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LI lawyers’ survey, part 1: 15% corp lawyers want to stay 3 years, half want own law firm; Advocates most happy; 75% want foreign firms within 2 years

I can get some satisfaction (graphics by Sandeep Bhatnagar/Mint)
I can get some satisfaction (graphics by Sandeep Bhatnagar/Mint)
In today’s edition of Mint: Indian lawyers have it pretty good when compared with the average citizen, of whom only 8% are positive about their jobs—as a Gallup survey revealed last week. Nevertheless, the corporate law profession faces a crisis of confidence.

In a survey of 536 lawyers conducted by Legally India, only a small minority see themselves staying in their current jobs. Only 15% of the law firm lawyers said they could see themselves working in the same firms three years later, and more than half couldn’t. The statistic was similar for in-house company lawyers.

Furthermore, 44% of those working in law firms said they wanted to start their own law firms or practices, reflecting a trend that has showed no sign of slowing for the past several years in the Indian legal market, where almost every week there is a new start-up.

Despite the relative scarcity of start-up practices begun by in-house lawyers, 60% of the lawyers working in corporate departments also harbour entrepreneurial ambitions.

It is counterintuitive then that most Indian lawyers are fairly happy with where they work. About 59% of those working in law firms either agreed or strongly agreed that they enjoyed their current jobs. Among in-house lawyers, 51% were positive about their current roles.

The most joyous are the lawyers working in the courts, 71% of whom said they enjoyed their daily cut-and-thrust.

Why?

The lack of a good work-life balance, often seen as the bane of a corporate lawyer’s job, is an issue for 31% of the law firm lawyers. That figure increases significantly at large corporate law firms, where a lack of a work-life balance is the main cause of dissatisfaction.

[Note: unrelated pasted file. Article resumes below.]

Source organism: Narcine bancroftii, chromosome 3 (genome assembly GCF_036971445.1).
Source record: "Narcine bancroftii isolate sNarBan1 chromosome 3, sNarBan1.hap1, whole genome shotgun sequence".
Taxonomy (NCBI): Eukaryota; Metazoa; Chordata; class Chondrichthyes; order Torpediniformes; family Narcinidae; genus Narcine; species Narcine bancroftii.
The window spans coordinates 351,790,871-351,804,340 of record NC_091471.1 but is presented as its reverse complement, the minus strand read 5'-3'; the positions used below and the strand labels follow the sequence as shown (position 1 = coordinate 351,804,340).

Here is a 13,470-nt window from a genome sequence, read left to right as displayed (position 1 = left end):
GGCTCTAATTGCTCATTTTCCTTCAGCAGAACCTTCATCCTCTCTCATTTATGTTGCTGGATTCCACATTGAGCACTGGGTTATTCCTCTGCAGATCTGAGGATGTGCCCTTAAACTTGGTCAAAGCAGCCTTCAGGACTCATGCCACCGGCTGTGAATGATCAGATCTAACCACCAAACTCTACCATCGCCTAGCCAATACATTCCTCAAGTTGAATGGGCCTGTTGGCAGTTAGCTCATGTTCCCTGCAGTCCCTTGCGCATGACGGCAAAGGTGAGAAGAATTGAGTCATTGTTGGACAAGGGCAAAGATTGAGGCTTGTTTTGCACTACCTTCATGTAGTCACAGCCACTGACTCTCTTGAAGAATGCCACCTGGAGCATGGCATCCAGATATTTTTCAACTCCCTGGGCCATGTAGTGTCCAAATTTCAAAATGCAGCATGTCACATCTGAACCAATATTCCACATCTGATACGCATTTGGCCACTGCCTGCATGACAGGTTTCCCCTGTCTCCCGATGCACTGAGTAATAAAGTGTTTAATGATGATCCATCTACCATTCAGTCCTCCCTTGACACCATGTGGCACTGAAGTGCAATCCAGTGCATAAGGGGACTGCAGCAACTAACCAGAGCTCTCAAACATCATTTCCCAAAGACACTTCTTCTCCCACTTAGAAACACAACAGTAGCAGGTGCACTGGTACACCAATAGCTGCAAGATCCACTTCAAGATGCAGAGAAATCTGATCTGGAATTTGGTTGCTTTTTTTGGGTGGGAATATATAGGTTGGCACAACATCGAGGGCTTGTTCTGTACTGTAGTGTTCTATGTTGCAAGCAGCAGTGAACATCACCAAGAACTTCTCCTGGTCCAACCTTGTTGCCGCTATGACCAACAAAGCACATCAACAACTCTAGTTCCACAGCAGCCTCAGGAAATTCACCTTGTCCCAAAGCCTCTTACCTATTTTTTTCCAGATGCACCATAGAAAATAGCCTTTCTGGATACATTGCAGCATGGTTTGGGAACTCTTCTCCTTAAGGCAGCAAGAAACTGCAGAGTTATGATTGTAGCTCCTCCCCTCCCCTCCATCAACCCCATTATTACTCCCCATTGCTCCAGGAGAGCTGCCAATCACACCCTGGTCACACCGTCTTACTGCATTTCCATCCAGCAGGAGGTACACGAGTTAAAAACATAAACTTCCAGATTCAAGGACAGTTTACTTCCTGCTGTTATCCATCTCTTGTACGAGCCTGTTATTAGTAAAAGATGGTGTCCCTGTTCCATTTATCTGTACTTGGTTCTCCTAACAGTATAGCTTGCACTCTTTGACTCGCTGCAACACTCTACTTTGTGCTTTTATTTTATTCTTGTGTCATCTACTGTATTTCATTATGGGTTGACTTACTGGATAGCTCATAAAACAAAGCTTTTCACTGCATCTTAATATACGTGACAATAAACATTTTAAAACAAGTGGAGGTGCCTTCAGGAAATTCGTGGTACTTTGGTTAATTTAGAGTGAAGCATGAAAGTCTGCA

“Stop giving the clients the right to call us at insane hours,” requests one corporate lawyer.

Indeed, it is telling that among in-house lawyers, who are generally the ones who call the law firm lawyers at “insane hours”, only 15% complain about their work-life balance, and 60% are happy about their hours.

The lack of perceived opportunities could be the crux to why lawyers feel the need to move on so often. Only 27% of the lawyers are happy about the careers and the advancement opportunities offered by their law firms; this statistic rises just slightly to 30% for lawyers at companies.

The single largest complaint among law firm lawyers is the lack of professionalism that they perceive in their workplaces. More than two-thirds of the law firm lawyers said they wished their workplaces were run more professionally; this was the most common suggestion given by respondents on what they would change about their firm. “Partisan family-oriented management,” is how one respondent described his workplace. Several called for greater transparency in their offices.